U.N. Summit Presses Agricultural Aid for Poor Countries
Pope Benedict XVI will be among the opening speakers Monday, adding his moral authority to what U.N. officials hope will be a solid start to a new strategy to help poor countries to produce enough to feed their own.
One in six people on the planet is now hungry, U.N. officials say.
So far, helping the world's hungry has largely entailed wealthy nations sending food assistance rather than technology, irrigation help, fertilizer or high-yield seed that could assist local farmers, livestock herders and fishermen. Much of this food assistance is purchased from the wealthy nations' own farmers.
But the U.N. Food and Agriculture Organization, which is hosting this week's gathering at its Rome headquarters, says the best way to stop hunger is to help the needy help themselves.
The three-day summit is being held at a time "when the international community recognizes it has neglected agriculture for many years," the Rome-based agency said Sunday. "Sustained investment in agriculture -- especially small-holder agriculture -- is acknowledged as the key to food security."
U.N. officials point to villages in Kenya, Pakistan and Haiti to show this is possible.
In one Kenyan village, for example, an irrigation project is credited with not only reducing hunger there, but also allowing farmers to produce enough rice to sell surplus to the U.N. World Food Agency to help feed African's hungry.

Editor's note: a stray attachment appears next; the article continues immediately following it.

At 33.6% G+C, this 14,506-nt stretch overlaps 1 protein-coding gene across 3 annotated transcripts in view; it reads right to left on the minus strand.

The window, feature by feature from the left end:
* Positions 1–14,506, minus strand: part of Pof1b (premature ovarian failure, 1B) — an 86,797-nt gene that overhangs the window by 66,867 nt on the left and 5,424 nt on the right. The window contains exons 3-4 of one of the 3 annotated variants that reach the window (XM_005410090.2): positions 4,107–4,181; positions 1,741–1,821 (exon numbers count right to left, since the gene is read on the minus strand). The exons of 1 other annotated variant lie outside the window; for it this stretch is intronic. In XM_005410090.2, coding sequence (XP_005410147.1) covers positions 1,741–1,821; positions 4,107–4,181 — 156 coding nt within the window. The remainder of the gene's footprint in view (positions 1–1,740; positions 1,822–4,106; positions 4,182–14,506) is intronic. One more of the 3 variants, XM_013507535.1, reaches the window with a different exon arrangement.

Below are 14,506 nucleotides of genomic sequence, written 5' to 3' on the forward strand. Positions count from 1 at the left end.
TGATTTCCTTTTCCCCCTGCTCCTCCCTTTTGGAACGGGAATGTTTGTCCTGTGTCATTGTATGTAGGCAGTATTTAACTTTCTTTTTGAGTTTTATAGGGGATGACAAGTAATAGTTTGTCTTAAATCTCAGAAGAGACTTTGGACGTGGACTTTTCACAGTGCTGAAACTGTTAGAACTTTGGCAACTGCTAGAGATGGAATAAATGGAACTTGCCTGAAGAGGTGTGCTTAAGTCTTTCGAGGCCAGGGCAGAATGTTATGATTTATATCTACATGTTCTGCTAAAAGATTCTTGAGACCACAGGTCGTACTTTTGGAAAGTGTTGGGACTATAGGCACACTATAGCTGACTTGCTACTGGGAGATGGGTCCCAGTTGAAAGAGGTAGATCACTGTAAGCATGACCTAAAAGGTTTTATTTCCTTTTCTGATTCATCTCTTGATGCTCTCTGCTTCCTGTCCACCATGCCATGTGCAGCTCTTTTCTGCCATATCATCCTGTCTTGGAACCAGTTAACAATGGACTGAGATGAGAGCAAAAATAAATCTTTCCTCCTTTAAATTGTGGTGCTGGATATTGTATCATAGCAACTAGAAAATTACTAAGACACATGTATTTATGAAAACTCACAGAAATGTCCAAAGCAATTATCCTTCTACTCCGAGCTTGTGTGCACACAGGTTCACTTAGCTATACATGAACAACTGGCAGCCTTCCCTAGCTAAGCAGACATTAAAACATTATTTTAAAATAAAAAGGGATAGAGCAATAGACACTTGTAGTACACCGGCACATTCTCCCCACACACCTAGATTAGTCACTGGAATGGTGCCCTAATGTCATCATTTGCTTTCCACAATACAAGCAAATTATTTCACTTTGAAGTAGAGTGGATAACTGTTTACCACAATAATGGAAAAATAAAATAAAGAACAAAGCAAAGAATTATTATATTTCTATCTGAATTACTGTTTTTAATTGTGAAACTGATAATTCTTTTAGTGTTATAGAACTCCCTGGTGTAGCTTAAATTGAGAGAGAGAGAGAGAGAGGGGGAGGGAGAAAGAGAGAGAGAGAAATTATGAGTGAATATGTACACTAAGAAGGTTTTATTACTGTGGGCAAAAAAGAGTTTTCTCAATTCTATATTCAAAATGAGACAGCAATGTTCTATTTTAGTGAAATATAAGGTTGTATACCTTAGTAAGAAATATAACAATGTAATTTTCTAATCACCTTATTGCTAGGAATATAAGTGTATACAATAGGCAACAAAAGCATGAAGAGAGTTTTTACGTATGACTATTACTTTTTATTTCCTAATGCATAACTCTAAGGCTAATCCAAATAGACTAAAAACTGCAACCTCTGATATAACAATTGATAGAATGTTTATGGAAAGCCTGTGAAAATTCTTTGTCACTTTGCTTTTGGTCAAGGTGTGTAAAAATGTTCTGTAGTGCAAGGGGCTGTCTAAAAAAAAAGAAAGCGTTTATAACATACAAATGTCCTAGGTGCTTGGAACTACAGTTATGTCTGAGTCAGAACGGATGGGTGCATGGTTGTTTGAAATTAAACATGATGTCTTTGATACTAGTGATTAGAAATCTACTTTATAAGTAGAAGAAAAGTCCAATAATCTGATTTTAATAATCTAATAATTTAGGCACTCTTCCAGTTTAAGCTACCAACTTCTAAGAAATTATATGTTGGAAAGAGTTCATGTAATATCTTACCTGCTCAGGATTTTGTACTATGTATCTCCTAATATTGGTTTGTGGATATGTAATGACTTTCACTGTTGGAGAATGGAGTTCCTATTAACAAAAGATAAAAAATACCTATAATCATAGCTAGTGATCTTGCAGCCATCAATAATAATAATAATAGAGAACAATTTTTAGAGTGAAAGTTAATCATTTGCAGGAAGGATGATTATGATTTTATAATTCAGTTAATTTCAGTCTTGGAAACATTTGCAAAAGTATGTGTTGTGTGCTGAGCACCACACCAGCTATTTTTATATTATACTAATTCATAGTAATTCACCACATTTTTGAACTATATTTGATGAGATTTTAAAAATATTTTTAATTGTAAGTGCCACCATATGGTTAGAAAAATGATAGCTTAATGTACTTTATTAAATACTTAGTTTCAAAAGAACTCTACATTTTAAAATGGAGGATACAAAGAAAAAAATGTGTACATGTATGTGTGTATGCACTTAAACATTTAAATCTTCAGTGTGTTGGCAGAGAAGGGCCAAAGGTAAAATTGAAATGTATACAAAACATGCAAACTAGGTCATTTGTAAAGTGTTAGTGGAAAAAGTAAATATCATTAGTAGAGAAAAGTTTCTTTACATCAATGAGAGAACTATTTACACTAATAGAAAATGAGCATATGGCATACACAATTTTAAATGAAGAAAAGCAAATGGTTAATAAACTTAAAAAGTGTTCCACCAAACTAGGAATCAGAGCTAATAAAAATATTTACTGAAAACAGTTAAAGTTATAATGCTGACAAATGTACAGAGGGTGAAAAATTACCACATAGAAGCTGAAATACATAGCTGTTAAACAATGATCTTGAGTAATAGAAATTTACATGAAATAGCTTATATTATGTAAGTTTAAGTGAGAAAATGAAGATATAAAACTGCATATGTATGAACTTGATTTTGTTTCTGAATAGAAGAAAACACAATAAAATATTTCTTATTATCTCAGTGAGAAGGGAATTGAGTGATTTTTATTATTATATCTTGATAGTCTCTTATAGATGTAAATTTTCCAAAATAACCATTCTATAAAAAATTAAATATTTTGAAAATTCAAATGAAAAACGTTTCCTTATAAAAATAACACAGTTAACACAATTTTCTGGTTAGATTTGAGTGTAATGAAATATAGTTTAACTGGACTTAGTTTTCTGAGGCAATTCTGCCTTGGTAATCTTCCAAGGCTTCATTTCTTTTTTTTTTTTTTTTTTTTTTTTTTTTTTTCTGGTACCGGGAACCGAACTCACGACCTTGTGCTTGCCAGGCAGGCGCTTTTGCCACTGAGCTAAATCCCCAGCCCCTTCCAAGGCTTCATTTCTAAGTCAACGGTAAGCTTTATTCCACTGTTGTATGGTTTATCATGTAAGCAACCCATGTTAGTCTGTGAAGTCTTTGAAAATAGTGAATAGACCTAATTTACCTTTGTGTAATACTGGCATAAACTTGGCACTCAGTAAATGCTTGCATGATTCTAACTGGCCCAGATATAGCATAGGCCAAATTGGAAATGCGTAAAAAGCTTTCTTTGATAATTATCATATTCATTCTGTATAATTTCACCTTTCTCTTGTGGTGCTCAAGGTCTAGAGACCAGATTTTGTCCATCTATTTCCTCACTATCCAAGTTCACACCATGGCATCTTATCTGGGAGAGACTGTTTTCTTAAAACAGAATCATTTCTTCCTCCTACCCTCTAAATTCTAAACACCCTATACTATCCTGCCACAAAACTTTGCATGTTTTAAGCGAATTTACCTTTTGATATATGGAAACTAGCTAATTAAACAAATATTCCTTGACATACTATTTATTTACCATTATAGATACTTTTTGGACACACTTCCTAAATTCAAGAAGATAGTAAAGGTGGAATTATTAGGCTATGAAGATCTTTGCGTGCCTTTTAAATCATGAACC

Past U.N. food summits have so far failed to meet their stated goals, including to halve the number of the world's hungry by 2015. The June 2008 summit focused on how climate change and soaring food prices were undermining food security.
A draft declaration for this week's summit would commit world leaders to increase agricultural development aid. But it does not include a 2025 deadline for eradicating hunger -- a goal sought by the United Nations. Also missing are money commitments, such as the $44 billion in yearly agricultural aid that FAO says will be needed in coming decades.
But "money alone will not solve the problem," said the international aid agency Oxfam. It suggested Sunday that the U.N. could drastically reduce the 24,000 hunger-related deaths tallied daily around the globe if it was allowed by countries to coordinate their various initiatives.
The London-based think tank International Policy Network complained that the "real causes of hunger and food insecurity" are trade restrictions. The think tank noted that, despite past summit commitments to slash the number of hungry, "there are more hungry people now than in 2002 when they held their first summit."